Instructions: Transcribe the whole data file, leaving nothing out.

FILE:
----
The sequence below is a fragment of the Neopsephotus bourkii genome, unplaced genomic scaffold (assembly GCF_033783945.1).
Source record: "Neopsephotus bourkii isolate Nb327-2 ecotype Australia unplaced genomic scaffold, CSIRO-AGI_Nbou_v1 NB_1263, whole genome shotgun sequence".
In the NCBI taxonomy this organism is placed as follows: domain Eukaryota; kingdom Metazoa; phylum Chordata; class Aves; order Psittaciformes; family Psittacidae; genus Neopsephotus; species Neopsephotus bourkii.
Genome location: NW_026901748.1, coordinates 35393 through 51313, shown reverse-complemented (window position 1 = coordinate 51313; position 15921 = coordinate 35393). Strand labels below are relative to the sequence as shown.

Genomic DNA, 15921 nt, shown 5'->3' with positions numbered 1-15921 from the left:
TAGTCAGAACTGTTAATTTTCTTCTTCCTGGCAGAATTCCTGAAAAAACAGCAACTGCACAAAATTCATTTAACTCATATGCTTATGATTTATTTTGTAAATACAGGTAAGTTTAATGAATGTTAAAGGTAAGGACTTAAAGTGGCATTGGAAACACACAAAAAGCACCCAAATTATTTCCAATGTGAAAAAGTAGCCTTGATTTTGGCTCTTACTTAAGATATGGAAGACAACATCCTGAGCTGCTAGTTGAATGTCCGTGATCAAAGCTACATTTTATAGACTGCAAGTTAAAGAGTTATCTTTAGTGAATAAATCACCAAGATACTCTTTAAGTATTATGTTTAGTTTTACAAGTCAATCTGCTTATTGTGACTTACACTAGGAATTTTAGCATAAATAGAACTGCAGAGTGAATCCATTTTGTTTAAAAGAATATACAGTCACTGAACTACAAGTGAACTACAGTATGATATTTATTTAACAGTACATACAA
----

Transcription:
The sequence below is a fragment of the Neopsephotus bourkii genome, unplaced genomic scaffold (assembly GCF_033783945.1).
Source record: "Neopsephotus bourkii isolate Nb327-2 ecotype Australia unplaced genomic scaffold, CSIRO-AGI_Nbou_v1 NB_1263, whole genome shotgun sequence".
In the NCBI taxonomy this organism is placed as follows: domain Eukaryota; kingdom Metazoa; phylum Chordata; class Aves; order Psittaciformes; family Psittacidae; genus Neopsephotus; species Neopsephotus bourkii.
Genome location: NW_026901748.1, coordinates 35393 through 51313, shown reverse-complemented (window position 1 = coordinate 51313; position 15921 = coordinate 35393). Strand labels below are relative to the sequence as shown.

Genomic DNA, 15921 nt, shown 5'->3' with positions numbered 1-15921 from the left:
TAGTCAGAACTGTTAATTTTCTTCTTCCTGGCAGAATTCCTGAAAAAACAGCAACTGCACAAAATTCATTTAACTCATATGCTTATGATTTATTTTGTAAATACAGGTAAGTTTAATGAATGTTAAAGGTAAGGACTTAAAGTGGCATTGGAAACACACAAAAAGCACCCAAATTATTTCCAATGTGAAAAAGTAGCCTTGATTTTGGCTCTTACTTAAGATATGGAAGACAACATCCTGAGCTGCTAGTTGAATGTCCGTGATCAAAGCTACATTTTATAGACTGCAAGTTAAAGAGTTATCTTTAGTGAATAAATCACCAAGATACTCTTTAAGTATTATGTTTAGTTTTACAAGTCAATCTGCTTATTGTGACTTACACTAGGAATTTTAGCATAAATAGAACTGCAGAGTGAATCCATTTTGTTTAAAAGAATATACAGTCACTGAACTACAAGTGAACTACAGTATGATATTTATTTAACAGTACATACAA